| Oxford Companion to Military History: |
Following the Genesva accords, relative calm descended on Vietnam. In Hanoi, the Vietminh, who had come under the control of the Vietnamese Lao Dong (Communist) Party by the time of the French defeat, consolidated their power under the leadership of Ho Chi Minh, collectivized agriculture in the north (which sparked a bloodily suppressed peasant uprising in 1956), and debated how to gain control of South Vietnam. In Saigon Bao Dai, the French-backed emperor, was deposed in a referendum by the US-supported Ngo Dinh Diem in late 1955. Diem, a Catholic in a predominantly Buddhist country, was a committed anti-communist. Bolstered by increasing economic and covert aid from the USA, Diem launched an anti-communist sweep of South Vietnam. By the late 1950s, the hard-pressed Vietminh cadres who had remained in the South, derisively dubbed Vietcong by Diem, appealed to Hanoi for reinforcement and greater support.
Although Hanoi had ordered the formation of Vietcong military units in the Mekong Delta as early as 1957, North Vietnamese leaders debated if the time was ripe to intervene more directly in the South. At a May 1959 meeting of the Lao Dong Party, they decided to support ‘armed revolution’ against Saigon: 4, 500 ‘regroupees’ (a southern communist cadre who had come to North Vietnam following the Geneva accords) began to stream down the ‘Ho Chi Minh Trail’ between North and South Vietnam to help form Vietcong units. In December 1960, Hanoi announced the creation of the National Liberation Front (NLF), a collection of southern groups opposing the Diem regime, to bolster the North Vietnamese contention that the revolt against Saigon was an indigenous movement.
This reversed the military situation and by the early 1960s Saigon was under enormous pressure. Diem's campaign against the communists increasingly was directed against all political dissent, bringing local and US calls for him to reform his government. In November 1960, Diem narrowly avoided being overthrown in a military coup. Vietcong terrorist incidents against the regime surged. In 1959 the Vietcong killed about 1, 200 government representatives, in 1961 this had risen to 4, 000. Vietcong units also began inflicting a string of defeats on the Army, Republic of Vietnam (ARVN). Diem, who generally turned to family members for their political reliability, now relied increasingly on his brother Ngo Dinh Nhu to eliminate political opposition.
The Ngos overstepped the bounds of US patience in 1963 when they forcefully suppressed a series of Buddhist protests against their regime. Madame Ngo Dinh Nhu's characterization of a Buddhist monk's self-immolation as a ‘barbecue show’ only increased the Kennedy administration's disenchantment with Diem. The Ngos had undertaken a delicate balancing act between receiving enormous quantities of US economic and military aid to the civil power (15, 000 US military advisers were in South Vietnam at the end of 1963) while resisting what they perceived as US meddling in South Vietnamese affairs. By 1963 many officials in the Kennedy administration had come to perceive Diem and his brother Nhu as obstructionists. The US diplomatic mission in Saigon gave tacit approval to, if it did not actually orchestrate, a November 1963 coup d'état that resulted in the assassination of Ngo Dinh Diem and Ngo Dinh Nhu.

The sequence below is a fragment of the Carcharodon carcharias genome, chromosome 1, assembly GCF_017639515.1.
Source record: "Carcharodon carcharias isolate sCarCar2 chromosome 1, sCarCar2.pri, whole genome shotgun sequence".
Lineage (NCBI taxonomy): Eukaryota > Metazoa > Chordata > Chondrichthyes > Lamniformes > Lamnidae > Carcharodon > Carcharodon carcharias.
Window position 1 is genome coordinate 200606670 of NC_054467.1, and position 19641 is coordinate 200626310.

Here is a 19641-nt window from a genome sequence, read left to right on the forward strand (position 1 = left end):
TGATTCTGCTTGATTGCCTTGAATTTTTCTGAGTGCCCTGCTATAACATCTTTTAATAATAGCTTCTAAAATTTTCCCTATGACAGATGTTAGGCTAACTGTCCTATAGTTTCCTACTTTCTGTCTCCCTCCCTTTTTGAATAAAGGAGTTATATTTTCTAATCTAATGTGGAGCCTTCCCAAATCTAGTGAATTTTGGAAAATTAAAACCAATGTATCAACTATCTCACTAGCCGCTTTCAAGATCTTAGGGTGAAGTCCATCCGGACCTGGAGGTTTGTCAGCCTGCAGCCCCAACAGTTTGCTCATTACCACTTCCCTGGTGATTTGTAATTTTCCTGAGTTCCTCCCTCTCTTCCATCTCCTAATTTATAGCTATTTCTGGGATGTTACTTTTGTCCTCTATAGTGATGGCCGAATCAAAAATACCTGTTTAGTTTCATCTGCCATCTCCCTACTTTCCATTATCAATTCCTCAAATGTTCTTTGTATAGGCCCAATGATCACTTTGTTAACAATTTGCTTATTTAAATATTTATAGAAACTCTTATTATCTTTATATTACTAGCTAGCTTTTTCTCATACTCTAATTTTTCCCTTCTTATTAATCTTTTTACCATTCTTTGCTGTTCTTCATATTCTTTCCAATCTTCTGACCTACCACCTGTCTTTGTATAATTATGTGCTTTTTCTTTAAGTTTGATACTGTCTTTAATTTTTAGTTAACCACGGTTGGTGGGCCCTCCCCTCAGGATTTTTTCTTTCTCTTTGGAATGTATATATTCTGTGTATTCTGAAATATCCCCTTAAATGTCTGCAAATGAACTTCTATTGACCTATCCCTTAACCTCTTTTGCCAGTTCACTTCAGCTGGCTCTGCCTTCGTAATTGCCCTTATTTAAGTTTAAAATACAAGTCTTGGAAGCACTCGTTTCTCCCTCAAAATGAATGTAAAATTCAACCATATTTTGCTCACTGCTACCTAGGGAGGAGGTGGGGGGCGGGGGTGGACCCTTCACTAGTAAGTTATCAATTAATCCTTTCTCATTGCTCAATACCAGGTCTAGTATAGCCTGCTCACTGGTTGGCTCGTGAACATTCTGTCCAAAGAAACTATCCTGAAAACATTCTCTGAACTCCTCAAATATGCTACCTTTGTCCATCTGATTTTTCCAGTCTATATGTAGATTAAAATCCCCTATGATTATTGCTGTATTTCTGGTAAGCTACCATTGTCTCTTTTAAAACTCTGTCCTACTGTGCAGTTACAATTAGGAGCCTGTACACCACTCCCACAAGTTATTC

The coup caught Hanoi by surprise, but the removal of Diem, recognized as a nationalist throughout Vietnam, invited further North Vietnamese intervention. After his murder, Saigon was rocked by a series of military coups, which produced political instability and battlefield lethargy. Hanoi quickly capitalized on this opportunity: by the end of 1964, Vietcong units had been organized into division-size formations and entire PAVN regiments had infiltrated into South Vietnam. As Vietcong/PAVN activity spread, more US personnel became casualties in the conflict. On 3 February 1964, the Vietcong attacked the US advisers' compound in Kontum City. On 7 February, a bomb blew up in a Saigon theatre, killing three Americans. In May, the USS Card was sunk by Vietcong commandos in a Saigon harbour. In November, the Vietcong attacked the US airbase at Bien Hoa and on 24 December they claimed credit for a bombing at the Brinks Hotel in Saigon where US officers were billeted.